We have a wide variety of trees up to 20 feet!
Canaan Firs have become increasingly more popular for the traditional family Christmas tree, mostly due to the ease of growing here in Ohio, as compared to its relatives Frasier and Douglas Firs. Canaan have a softer foliage, relatively stiff branches, and is available in a wide range of densities. These firs generally have flat needles measuring one-half to one-and-one-quarter-inch or longer, a lush green to blue-green vibrancy with a silvery cast, and generally have more up-swept branches near the top of the tree. Canaan’s have a excellent needle retention while producing the beautiful balsam aroma commonly associated with the Christmas holiday. If you are going to get a balled tree to replant, you can expect at least a six-inch or more growth each year and a total general growth reaching 40-55 feet in height and 20-25 feet in width.
Colorado Blue Spruce
The Colorado Blue Spruce is a very popular variety of spruce, with sharp needles about a half inch in length. Their needles are 4-sided and have a very sharp point on the end. Blue spruce are increasing popularity as a Christmas tree as a result of its natural symmetrical shape, attractive blue foliage. Also, due to the strength of the branches, this species is recommended for those who hang many heavier ornaments. Colorado Blue Spruce range in colors from dark green to a bright blue-green and even silvery accents, offering moderate pine aroma and strong needle retention. Its popularity as an ornamental tree leads many consumers to use the spruce as a living Christmas tree, to be planted after the holiday season. While blue spruce grows relatively slowly, it is long-lived and may reach ages of 600-800 years. Colorado Blue Spruce generally reaches a height of 65-115 feet at maturity with a diameter of 2-3 feet.
Eastern White Pine
The Eastern White Pine is an old-fashioned classic, world-renowned for its elegant, symmetrical shape and bountiful, soft needles. This evergreen pine’s needles are over two inches long and are soft, flexible, feathery and bluish-green to silver-green in color. These attributes make the White Pine an excellent choice for fresh cut Christmas trees, garlands, wreaths, and centerpieces. The needles of the white pine are uniquely arranged in bundles of five, and needle retention for White Pine Trees is good. Though it is a beautiful tree, branches can be a bit too flexible to support heavier decorations. Although the White Pine Tree emits little fragrance, it is the preferred Christmas tree for people with allergenic propensities. If planning to replant your tree, the Eastern White Pine is referred to as “the monarch of the forest” and grows to a height of 180 feet in the wild with a diameter of six feet.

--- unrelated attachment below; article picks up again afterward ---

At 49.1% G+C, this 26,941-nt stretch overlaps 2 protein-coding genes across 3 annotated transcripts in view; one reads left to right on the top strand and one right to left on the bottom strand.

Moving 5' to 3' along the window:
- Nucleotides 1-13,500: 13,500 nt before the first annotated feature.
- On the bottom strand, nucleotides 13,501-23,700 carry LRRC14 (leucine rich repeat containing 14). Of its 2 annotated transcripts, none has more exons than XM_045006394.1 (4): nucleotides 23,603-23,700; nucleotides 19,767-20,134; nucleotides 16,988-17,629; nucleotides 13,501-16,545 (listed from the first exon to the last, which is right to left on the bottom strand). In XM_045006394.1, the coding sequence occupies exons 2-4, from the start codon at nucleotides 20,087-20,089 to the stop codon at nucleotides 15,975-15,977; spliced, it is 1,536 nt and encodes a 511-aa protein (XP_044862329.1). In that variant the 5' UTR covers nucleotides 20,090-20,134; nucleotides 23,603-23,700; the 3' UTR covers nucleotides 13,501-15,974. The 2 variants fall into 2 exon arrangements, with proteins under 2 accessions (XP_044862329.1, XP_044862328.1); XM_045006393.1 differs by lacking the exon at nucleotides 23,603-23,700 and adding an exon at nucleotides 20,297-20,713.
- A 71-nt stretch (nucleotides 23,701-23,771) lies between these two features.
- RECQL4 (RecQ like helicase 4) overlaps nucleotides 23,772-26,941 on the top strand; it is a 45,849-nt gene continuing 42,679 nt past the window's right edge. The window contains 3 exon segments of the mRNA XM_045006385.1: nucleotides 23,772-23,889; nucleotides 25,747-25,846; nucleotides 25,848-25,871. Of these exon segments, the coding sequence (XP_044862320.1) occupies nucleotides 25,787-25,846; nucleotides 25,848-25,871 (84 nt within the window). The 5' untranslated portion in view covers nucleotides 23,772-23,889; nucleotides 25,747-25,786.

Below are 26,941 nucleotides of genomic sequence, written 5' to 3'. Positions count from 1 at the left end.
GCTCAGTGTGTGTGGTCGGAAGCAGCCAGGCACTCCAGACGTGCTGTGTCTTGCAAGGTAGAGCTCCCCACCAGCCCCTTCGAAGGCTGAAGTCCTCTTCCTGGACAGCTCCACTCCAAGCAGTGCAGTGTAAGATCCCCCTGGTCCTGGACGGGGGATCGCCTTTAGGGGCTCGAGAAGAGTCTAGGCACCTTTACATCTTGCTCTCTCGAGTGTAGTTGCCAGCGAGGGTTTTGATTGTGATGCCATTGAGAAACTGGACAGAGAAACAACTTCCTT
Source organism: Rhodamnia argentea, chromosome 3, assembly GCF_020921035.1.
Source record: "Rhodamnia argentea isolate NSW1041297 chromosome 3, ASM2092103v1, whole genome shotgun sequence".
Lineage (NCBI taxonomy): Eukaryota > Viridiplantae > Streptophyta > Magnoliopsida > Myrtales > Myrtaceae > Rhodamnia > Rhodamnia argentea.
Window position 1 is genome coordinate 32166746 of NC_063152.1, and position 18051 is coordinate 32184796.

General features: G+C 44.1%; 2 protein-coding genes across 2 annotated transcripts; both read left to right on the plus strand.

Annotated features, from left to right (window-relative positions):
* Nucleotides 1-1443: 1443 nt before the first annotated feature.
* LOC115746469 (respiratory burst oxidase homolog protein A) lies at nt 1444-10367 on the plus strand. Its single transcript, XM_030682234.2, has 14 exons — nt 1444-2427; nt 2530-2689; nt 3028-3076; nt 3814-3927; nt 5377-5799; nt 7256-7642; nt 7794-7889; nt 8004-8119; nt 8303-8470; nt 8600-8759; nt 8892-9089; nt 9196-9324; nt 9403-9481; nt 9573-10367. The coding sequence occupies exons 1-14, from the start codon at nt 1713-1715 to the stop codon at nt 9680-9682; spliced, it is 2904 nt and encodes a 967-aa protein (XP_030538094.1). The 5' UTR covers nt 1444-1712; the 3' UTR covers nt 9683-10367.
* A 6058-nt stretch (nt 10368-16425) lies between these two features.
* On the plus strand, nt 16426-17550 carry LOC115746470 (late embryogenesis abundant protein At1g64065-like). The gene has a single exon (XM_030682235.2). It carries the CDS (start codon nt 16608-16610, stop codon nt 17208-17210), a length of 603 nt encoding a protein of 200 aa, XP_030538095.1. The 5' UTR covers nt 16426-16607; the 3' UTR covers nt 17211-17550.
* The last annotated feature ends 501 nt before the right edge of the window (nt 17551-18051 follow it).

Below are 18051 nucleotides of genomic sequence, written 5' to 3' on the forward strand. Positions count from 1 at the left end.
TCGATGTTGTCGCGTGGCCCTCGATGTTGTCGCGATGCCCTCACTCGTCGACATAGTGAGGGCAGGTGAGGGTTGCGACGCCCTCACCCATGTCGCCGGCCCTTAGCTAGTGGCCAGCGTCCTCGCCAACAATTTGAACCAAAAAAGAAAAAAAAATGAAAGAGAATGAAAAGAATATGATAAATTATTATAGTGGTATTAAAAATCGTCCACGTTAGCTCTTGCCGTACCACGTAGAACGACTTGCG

The Norway Spruce is easily identified by its dark green needles and drooping branchlets. This spruce has needles that are half-inch to one inch long, and a somewhat blunt tip. Although sometimes confused with true firs, spruces in general have rectangular rather than flat needles. For Christmas trees, overall color of Norway spruce is good to excellent, but needle retention is considered fair unless the trees are cut fresh and kept properly watered. The species has a reddish bark, giving it the nickname of “red fir”, which flakes off in scales as the tree matures. Norway spruce grows from 130 to 215 feet in height, but in the United States is seldom more than 130 feet tall. Diameter may reach as much as two feet on older trees. Growth during the first 10 years after field planting is relatively slow and 8 to 11 years are required to grow a 6-7 foot tree.
The most common Christmas tree in the United States is the the Scotch Pine, due to its excellent survival rate, easy to replant, has great keepability, and will remain fresh throughout the holiday season. As a Christmas tree, it is known for its dark green foliage and stiff branches which are well suited for decorating with both light and heavy ornaments. It has excellent needle retention characteristics and holds up well throughout harvest, shipping and display. The needles of Scotch pine are produced in bundles of two. They are variable in length, ranging from slightly over one inch for some varieties to nearly three inches for others, these needles don’t even fall when they’re dry, providing excellent needle retention. Color is likewise variable with bright green characteristic of a few varieties to dark green to bluish tones more prominent in others. The undersides of Scotch pine needles are characterized by several prominent rows of white appearing stomatal openings. The bark of upper branches on larger, more mature trees displays a prominent reddish-orange color which is very distinctive and attractive. Large amounts of cones are likewise produced which often persist on the tree from one year to the next. Like most pines two growing seasons are required to produce mature cones. On excellent sites within its native range mature trees may reach a trunk diameter of 30 inches or more and individual trees may exceed 125 feet in height.